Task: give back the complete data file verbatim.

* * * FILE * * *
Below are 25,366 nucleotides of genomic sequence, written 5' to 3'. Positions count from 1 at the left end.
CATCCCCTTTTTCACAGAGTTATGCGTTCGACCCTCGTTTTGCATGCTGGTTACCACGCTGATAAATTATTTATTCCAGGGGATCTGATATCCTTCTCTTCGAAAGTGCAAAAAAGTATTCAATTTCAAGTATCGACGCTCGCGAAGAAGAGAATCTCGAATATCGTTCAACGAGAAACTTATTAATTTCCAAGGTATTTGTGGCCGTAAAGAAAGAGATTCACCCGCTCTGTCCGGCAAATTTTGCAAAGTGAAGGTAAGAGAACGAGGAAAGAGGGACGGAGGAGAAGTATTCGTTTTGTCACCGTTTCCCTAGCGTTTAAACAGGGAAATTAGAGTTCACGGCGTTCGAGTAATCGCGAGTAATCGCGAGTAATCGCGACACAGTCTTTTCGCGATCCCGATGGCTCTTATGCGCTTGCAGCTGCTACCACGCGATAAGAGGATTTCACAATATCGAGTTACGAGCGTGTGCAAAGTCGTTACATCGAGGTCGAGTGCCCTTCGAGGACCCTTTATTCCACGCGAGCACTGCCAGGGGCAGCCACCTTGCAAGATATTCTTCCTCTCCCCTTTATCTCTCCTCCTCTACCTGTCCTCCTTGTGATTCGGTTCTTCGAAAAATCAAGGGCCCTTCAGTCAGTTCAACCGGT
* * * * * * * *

Below are 25,366 nucleotides of genomic sequence, written 5' to 3'. Positions count from 1 at the left end.
CATCCCCTTTTTCACAGAGTTATGCGTTCGACCCTCGTTTTGCATGCTGGTTACCACGCTGATAAATTATTTATTCCAGGGGATCTGATATCCTTCTCTTCGAAAGTGCAAAAAAGTATTCAATTTCAAGTATCGACGCTCGCGAAGAAGAGAATCTCGAATATCGTTCAACGAGAAACTTATTAATTTCCAAGGTATTTGTGGCCGTAAAGAAAGAGATTCACCCGCTCTGTCCGGCAAATTTTGCAAAGTGAAGGTAAGAGAACGAGGAAAGAGGGACGGAGGAGAAGTATTCGTTTTGTCACCGTTTCCCTAGCGTTTAAACAGGGAAATTAGAGTTCACGGCGTTCGAGTAATCGCGAGTAATCGCGAGTAATCGCGACACAGTCTTTTCGCGATCCCGATGGCTCTTATGCGCTTGCAGCTGCTACCACGCGATAAGAGGATTTCACAATATCGAGTTACGAGCGTGTGCAAAGTCGTTACATCGAGGTCGAGTGCCCTTCGAGGACCCTTTATTCCACGCGAGCACTGCCAGGGGCAGCCACCTTGCAAGATATTCTTCCTCTCCCCTTTATCTCTCCTCCTCTACCTGTCCTCCTTGTGATTCGGTTCTTCGAAAAATCAAGGGCCCTTCAGTCAGTTCAACCGGT